You asked for advice. Mine wasn't what you wanted to hear and you ran away. I will respond because 1. I'm not your daughter and you can't control me and 2. I care about your daughter and am challenging the paradigm that got her feeling depressed and suicidal while you seem to want to think that that very paradigm is all good and she just needs a therapist and a good PIMO friend.
I get why you would be concerned about her going onto sites where she might find things out for herself with her suicidal feelings. She didn't catch those feelings from going online though, she caught them from the life she's already living. Yes, isolation can make one feel suicidal, like living in a cult where you don't fit in and know you don't fit in especially once you start seeing through the bullshit for yourself. Been there, done that, got the t-shirt. That doesn't mean that my situation is defining here either. You asked a question. Don't do that if you only want the answers that you want. You can't control everything.
Regardless, you don't get to control your adult daughter, you coming here asking for ways to help her is kind but also *could* be boundary crossing. Your daughter is an adult and needs to be able to handle herself and stand on her own two feet. She and she alone has to find her way out of this in her own way. It may not be your way, and your way may be unhealthy for her.
I fully admitted that I could be wrong in my assertions and tried to have a dialogue but you're so defensive (probably because something hit home) that you are willing to throw away ideas and discussion because you seem to be struggling to admit that you might just be in the wrong with some way in which you're handling this. So my question to you would be, is there anything maybe you could have done better? Is there anything you could do better now to be there for your daughter without controlling her to encourage her autonomy and growth as an adult human? I know that you read something about suicide on the internet, but might it be that there could be more to the story? Have you discussed with your daughter what her feelings are and how you could support her rather than deciding on your own what she needs and how to help?
What is it about someone questioning the situation that makes you run away? Could you be missing out on some potential benefit through the questions of others, something that could actually help your daughter that you care about? Why do you run from this honest and open questioning?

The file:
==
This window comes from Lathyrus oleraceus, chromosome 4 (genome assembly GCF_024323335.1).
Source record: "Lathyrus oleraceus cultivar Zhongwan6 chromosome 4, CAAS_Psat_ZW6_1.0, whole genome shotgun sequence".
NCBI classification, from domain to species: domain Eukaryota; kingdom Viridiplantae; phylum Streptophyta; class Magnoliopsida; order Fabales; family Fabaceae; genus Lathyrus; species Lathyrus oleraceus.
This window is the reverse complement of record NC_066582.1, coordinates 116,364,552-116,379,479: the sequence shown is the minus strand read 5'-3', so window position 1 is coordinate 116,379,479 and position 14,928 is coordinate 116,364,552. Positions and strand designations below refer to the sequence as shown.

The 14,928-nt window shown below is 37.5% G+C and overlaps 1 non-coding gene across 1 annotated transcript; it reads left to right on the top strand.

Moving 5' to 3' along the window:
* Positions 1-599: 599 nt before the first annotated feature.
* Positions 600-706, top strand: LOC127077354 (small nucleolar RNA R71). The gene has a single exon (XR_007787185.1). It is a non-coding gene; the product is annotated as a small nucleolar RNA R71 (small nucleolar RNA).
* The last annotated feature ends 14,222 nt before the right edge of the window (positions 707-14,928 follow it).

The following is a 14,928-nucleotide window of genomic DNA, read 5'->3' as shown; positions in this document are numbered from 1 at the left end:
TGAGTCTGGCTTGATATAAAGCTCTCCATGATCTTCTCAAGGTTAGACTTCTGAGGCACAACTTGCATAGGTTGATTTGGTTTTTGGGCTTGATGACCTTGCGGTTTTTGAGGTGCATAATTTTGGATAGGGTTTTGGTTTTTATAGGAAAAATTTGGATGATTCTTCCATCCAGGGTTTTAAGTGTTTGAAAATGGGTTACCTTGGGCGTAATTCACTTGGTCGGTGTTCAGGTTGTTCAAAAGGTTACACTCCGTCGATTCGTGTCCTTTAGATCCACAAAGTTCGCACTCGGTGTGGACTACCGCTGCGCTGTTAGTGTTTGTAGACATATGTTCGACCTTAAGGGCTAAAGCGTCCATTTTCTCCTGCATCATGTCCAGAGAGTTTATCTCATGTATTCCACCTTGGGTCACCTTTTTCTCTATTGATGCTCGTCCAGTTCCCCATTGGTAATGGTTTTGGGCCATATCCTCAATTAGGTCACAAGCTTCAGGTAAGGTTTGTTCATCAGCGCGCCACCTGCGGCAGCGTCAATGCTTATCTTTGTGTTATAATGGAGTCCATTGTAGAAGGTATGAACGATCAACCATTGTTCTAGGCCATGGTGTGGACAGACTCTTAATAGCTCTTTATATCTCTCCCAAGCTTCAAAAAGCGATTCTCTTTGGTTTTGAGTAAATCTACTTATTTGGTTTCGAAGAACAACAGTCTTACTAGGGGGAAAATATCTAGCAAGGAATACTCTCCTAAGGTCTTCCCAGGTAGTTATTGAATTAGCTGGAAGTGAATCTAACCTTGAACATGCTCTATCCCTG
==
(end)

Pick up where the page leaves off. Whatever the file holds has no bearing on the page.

Do you trust your daughter? Do you feel like you've equipped her to make good decisions on her own? Why do you think that she'll come somewhere like this and be told to rip the bandaid off and be shunned like you said? Do you think that she will simply follow suit because someone on a forum told her to leave? What if disassociating and calling it quits on the JWs was best for her? Could you envision a scenario where that could be the case? How would you feel if she disassociated and was happier being free? Would you be able to be happy for her, or would you feel threatened in some way because she took a step that you haven't taken?
Yes, I am going to question you (and I know sometimes the questions are hard) and the situation. I do it to help, especially since you have a daughter feeling desperate enough to contemplate suicide. Doing the same thing over and over and expecting different results is insanity. Something clearly needs to change. You are her father. In this time she needs you, if you are truly healthy for her, which sadly often parents aren't. With or without you she'll find her own path if she doesn't feel so much shame from violating her promise that you pushed her to make to you regarding finding her own path by researching online. You don't get to be the only source of information for her, procuring and deciding what she can look at and what she can't, or even what she can or cannot handle. In fact, behavior, information, thought and emotional control are the BITE model exerted by cults on people that they want to control. We're all guilty of thinking that we know what's best for someone and trying to control things that aren't ours to control.
You want to help your daughter and that's a beautiful quality. You wanting to control her, even if you believe it's for her own good, isn't necessarily healthy even with good motives. She has to find her own way ultimately.